People who aren't artists can't understand the spiritual recovery you have to go through once you get home. They'll say, “Oh, can't you come out! Just for lunch, just one hour!” and they don't realize that a whole day goes into doing just that. I think that what it is, is that artists live so openly, with their hearts so open to everything. And when you go outside, if your heart is open like the aperture of a camera, wide, then a lot of other clutter gets in there.
I think when you sleep, and you're in that dream state, you're in a creative space, and so when you wake up that's exactly when you should go to your art. In the quiet, when things in your heart are clear. Think of your heart like a pond: when someone starts talking and you start talking, all the mud in the bottom gets stirred up and you have to start filtering through it.
I used to live with my mom, who is completely the opposite. She couldn't understand why I felt this way, thought I was just being difficult. And it wasn't until the end of her life that she understood me, and I could explain it to her. If you don't live with an artist, I think it's hard to understand.
SR: Did you grow up speaking Spanish with your family?
SC: Yes, only with my father. My mother's first language was English, her second language was Spanish. My father's only language was Spanish, and he only spoke a broken English that he learned as an adult, in the Army...He never spoke it well, so with him I spoke Spanish and then I would turn around and look at my mother and speak in English.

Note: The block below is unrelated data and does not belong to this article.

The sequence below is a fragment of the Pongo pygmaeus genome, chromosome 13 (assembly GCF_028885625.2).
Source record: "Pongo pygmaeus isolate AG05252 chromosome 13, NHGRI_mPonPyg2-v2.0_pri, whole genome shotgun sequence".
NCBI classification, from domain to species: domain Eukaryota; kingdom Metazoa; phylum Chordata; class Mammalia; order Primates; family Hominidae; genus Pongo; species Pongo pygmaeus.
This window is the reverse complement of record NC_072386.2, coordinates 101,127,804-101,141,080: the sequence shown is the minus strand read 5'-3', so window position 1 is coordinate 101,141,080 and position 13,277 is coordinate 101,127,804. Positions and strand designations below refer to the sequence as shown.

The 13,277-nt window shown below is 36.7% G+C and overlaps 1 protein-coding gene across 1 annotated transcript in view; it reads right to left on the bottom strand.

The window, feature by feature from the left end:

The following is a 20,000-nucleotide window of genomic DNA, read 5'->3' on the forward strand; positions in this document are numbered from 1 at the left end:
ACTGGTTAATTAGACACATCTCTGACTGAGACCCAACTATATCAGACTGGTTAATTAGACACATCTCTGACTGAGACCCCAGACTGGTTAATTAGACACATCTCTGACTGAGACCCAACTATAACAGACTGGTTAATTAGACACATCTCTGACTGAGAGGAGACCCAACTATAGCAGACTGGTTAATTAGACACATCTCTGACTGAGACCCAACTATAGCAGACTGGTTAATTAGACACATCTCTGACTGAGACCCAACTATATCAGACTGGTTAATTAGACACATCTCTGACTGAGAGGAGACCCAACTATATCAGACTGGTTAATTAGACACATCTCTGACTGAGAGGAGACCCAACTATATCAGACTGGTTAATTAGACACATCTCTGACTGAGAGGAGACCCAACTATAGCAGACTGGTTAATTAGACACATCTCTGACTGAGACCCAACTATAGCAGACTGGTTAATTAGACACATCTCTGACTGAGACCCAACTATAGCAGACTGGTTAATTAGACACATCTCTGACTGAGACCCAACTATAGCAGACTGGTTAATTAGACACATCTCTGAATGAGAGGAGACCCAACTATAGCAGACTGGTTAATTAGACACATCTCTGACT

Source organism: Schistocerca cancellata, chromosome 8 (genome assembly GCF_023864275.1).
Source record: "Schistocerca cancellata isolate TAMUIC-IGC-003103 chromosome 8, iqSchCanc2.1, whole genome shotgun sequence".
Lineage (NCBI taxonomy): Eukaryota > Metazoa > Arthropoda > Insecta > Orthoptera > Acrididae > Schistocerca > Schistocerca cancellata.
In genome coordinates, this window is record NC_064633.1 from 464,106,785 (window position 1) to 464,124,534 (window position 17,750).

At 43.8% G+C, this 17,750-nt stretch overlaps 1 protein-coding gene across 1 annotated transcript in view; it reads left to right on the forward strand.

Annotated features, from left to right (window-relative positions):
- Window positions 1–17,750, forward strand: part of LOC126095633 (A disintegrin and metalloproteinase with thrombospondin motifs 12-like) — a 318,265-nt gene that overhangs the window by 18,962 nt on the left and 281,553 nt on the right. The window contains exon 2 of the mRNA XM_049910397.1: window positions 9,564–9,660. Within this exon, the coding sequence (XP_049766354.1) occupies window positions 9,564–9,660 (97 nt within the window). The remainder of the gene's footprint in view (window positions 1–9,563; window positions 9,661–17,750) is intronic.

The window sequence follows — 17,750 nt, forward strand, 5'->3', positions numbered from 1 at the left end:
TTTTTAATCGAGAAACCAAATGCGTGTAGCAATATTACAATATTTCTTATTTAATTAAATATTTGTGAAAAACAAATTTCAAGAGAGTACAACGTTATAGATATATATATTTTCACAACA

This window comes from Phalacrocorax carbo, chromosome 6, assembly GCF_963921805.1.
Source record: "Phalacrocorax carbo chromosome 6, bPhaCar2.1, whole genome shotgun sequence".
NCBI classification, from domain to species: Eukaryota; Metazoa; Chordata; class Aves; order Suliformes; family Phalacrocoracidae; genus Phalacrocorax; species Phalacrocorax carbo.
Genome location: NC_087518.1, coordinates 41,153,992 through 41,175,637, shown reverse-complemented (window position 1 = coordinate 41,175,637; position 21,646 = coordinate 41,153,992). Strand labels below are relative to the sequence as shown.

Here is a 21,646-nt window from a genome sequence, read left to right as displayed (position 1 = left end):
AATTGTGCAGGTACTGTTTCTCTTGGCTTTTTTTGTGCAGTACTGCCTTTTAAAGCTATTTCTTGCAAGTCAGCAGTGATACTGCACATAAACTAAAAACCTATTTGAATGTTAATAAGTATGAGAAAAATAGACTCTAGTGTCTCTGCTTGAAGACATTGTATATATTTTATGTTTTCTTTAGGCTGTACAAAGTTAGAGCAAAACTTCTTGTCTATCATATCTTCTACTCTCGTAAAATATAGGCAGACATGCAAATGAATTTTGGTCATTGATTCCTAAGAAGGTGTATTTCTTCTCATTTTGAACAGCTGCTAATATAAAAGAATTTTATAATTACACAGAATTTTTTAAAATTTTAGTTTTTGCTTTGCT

SR: How has your Spanish language background played into your creative process?
SC: I didn't realize it did. If you had asked me that question in my twenties, I would have said not at all. But now I realize that the way I wrote House on Mango Street, the way the languages work there is very curious. Like if you read a line from House on Mango Street you would recognize it as my voice. And that the reason it sounds the way it does is that if you translate it into Spanish, it translates perfectly. The sensibility and the impact, I unconsciously drew from Spanish.
SR: Do you feel like anything gets lost in that unconscious translation?
SC: No, I think it gains from that. That a new way of writing in English is added. Something beautiful gets added to the English language and literature. I think no matter what, if we draw from what is truly ours and makes us distinctive from anyone on the planet, that's the gift we bring to our existence here. I try to teach this when I teach writing: take the things that make you different from anyone else, even your twin sister, even your family. What do you know that no one else knows, and come to your art from that place and it will be yours. You won't know what's yours until you make a list and see that it's different from anyone else in the classroom. It's what makes you different from anyone in your family, or your city, your neighborhood, your church, your major. Create your art from that place. You'll give the world such a beautiful gift that it's never had before, and that it will never have again without you.